—John L. Capinera, University of Florida, in Florida Entomologist

Praise for the First Edition

"… applicable to a diversity of students from entomology, pest management and related agricultural disciplines. … provides an updated and comprehensive introductory textbook for students of insecticide toxicology that incorporates traditional toxicological concepts, including uptake, mode of action, and principles of xenobiotic metabolism with an up-to-date cataloging of both historically important insecticide classes and novel chemistries and their mode of action. This information provides a solid foundation for developing more complex issues, such as the role of xenobiotic metabolism as it relates to selective toxicity and resistance evolution. … presents material in an easy-to-read outline that is well organized. … illustrated with many line drawings and tables providing the reader with ample opportunity to interpret data that enhances understanding of a certain topic. … This text is a valuable basic reference for students of insecticide toxicology. … I have recommended the text for my own course and have received positive feedback from a diversity of students."
—Blair D. Siegfried, Department of Entomology, University of Nebraska-Lincoln, USA, Florida Entomologist, March 2009

"This is a great book detailing everything you might wish to know about the entomological toxicology, biochemistry, and indeed the physiology, sensitivities and resistance to, mode of action, purpose and range, regulation, and environmental fate, of pesticides—and more besides. The division into 11 chapters is amply signposted in a set of more-than-adequate contents pages. If that should fail you in locating what you are looking for, then the index at the rear will see you right. … Each chapter flowed nicely into and introduced the next, and the book had a very reasonable style (even the bits on mono-oxygenases). I loved reading about spiracles and their significance (or not) in pesticide absorption. It covered topics in useful depth, but facts were easy to find and were not hidden beneath layers of waffle or arcane language. It would serve as an invaluable reference tool to toxicologists (and agronomists, biochemists, teachers, entomologists, students, and ecologists …) coming into contact with insecticides."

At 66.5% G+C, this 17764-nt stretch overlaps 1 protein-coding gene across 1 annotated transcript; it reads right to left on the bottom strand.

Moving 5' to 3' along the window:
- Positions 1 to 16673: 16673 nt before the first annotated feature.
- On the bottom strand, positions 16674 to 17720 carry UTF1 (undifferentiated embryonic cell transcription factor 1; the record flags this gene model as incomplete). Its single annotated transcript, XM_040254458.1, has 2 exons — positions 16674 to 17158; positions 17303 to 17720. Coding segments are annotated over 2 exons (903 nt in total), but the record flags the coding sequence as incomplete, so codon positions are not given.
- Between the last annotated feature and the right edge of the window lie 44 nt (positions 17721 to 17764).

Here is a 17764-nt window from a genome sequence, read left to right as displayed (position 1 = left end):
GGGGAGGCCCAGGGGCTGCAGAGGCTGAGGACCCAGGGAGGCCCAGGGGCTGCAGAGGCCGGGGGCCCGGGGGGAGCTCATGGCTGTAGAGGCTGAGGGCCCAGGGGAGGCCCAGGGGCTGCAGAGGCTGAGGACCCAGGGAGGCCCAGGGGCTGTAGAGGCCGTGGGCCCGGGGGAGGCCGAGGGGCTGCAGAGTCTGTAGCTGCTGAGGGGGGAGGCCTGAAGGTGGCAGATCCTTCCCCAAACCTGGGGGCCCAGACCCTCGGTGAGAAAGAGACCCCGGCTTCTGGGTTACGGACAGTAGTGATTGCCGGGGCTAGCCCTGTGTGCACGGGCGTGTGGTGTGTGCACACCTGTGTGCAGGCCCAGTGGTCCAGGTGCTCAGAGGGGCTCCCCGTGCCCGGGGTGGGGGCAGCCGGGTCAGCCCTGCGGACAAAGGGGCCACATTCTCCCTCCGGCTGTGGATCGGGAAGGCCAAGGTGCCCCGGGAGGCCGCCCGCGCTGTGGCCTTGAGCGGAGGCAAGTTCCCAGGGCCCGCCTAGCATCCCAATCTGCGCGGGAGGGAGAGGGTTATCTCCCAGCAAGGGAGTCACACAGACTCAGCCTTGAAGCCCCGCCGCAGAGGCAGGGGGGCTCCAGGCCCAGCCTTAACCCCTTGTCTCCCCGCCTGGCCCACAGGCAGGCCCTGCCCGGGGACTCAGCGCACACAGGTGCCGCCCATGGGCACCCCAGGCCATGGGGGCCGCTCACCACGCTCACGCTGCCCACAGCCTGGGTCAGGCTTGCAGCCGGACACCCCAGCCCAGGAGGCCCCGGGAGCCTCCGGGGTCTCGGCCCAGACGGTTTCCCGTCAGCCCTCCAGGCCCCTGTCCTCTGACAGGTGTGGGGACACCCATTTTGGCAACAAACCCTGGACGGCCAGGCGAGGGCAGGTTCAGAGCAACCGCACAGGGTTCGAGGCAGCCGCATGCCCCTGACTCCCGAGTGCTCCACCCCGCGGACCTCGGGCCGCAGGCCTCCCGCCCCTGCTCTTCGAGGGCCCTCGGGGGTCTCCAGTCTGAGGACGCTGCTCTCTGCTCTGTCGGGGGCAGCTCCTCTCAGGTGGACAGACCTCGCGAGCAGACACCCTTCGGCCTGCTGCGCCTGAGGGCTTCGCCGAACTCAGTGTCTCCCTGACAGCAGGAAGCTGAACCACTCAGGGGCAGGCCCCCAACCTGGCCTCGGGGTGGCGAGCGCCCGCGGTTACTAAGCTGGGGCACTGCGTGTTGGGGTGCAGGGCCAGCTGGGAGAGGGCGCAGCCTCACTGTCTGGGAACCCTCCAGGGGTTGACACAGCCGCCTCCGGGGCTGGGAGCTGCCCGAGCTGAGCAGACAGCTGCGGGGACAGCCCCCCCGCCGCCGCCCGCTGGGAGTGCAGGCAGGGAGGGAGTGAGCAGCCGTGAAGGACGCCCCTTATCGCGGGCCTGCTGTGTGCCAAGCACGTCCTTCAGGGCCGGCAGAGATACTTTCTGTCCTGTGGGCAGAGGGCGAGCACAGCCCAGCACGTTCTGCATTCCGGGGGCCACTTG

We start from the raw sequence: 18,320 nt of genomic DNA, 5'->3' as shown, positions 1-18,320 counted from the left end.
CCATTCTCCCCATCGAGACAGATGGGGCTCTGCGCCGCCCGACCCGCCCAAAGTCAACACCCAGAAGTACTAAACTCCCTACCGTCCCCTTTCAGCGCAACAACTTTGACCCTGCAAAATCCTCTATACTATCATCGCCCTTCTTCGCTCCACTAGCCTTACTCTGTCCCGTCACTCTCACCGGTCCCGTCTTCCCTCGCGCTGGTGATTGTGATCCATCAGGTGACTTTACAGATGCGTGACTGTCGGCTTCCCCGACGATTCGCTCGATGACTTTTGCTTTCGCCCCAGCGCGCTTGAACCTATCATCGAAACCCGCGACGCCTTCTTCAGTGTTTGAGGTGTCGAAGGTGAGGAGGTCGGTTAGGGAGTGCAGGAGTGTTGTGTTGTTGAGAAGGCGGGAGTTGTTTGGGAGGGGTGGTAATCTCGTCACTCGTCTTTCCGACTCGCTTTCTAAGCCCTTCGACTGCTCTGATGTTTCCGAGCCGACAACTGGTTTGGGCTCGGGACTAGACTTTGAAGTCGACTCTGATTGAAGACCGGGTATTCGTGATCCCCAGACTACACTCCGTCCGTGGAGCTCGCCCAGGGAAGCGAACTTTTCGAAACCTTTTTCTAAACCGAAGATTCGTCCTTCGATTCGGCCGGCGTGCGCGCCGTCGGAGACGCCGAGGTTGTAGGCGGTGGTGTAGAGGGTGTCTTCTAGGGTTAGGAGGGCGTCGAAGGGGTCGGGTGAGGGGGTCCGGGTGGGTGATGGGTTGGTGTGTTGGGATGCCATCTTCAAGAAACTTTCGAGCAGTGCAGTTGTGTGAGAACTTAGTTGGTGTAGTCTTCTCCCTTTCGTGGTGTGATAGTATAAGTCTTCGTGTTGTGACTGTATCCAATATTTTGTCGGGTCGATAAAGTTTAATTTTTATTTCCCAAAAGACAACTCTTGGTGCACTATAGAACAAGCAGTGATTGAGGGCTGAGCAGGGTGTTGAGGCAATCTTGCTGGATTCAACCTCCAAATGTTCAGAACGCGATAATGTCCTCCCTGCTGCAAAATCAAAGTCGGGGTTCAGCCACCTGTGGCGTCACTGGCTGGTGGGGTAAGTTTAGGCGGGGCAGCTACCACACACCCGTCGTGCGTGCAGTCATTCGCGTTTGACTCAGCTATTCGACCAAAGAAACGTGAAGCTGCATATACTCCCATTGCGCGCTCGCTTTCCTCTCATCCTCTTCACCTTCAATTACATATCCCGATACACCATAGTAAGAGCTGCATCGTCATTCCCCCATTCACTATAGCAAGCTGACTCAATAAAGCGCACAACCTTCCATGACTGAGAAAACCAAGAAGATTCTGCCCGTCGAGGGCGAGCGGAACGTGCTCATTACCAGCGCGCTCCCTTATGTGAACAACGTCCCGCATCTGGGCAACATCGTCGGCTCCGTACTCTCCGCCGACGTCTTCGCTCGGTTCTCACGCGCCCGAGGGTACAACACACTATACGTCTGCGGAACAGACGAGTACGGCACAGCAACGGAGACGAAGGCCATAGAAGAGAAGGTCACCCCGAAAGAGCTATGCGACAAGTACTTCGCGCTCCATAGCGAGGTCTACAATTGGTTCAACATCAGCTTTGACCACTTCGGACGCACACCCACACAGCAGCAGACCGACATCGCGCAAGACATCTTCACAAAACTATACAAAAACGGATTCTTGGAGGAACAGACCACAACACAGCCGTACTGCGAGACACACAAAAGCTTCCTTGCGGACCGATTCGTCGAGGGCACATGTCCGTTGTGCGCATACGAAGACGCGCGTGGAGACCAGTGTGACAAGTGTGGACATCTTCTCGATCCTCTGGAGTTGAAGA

—Tom Holmes, Covance Laboratories Ltd., UK, BTS Newsletter, Summer 2009

"If you are interested in more general aspects of insecticides, the chapters on formulation and the mode of action of insecticides are good, and the section in chapter 5 on probits is one of the best written I have seen."
—TC Marrs, Edentox Associates, UK, BTS Newsletter, Winter 2008